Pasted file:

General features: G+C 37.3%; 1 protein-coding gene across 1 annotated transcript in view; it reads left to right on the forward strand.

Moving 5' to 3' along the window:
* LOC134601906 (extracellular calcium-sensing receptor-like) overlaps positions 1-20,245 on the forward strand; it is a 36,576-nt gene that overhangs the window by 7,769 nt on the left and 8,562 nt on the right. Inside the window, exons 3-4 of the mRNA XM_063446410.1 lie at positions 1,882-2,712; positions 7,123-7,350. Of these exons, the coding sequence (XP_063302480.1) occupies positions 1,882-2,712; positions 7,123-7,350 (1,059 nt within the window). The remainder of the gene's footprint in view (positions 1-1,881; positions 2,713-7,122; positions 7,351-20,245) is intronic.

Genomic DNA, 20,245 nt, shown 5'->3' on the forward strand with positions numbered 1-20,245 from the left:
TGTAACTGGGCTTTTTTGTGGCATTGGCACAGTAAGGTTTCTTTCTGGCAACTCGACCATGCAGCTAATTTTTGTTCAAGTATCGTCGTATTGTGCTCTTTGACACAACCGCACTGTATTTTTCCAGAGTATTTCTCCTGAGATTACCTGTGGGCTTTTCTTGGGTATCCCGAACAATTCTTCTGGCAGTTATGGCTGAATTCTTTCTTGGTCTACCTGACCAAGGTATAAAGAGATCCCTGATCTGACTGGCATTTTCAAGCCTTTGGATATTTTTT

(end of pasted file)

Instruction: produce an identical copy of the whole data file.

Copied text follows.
General features: G+C 37.3%; 1 protein-coding gene across 1 annotated transcript in view; it reads left to right on the forward strand.

Moving 5' to 3' along the window:
* LOC134601906 (extracellular calcium-sensing receptor-like) overlaps positions 1-20,245 on the forward strand; it is a 36,576-nt gene that overhangs the window by 7,769 nt on the left and 8,562 nt on the right. Inside the window, exons 3-4 of the mRNA XM_063446410.1 lie at positions 1,882-2,712; positions 7,123-7,350. Of these exons, the coding sequence (XP_063302480.1) occupies positions 1,882-2,712; positions 7,123-7,350 (1,059 nt within the window). The remainder of the gene's footprint in view (positions 1-1,881; positions 2,713-7,122; positions 7,351-20,245) is intronic.

Genomic DNA, 20,245 nt, shown 5'->3' on the forward strand with positions numbered 1-20,245 from the left:
TGTAACTGGGCTTTTTTGTGGCATTGGCACAGTAAGGTTTCTTTCTGGCAACTCGACCATGCAGCTAATTTTTGTTCAAGTATCGTCGTATTGTGCTCTTTGACACAACCGCACTGTATTTTTCCAGAGTATTTCTCCTGAGATTACCTGTGGGCTTTTCTTGGGTATCCCGAACAATTCTTCTGGCAGTTATGGCTGAATTCTTTCTTGGTCTACCTGACCAAGGTATAAAGAGATCCCTGATCTGACTGGCATTTTCAAGCCTTTGGATATTTTTT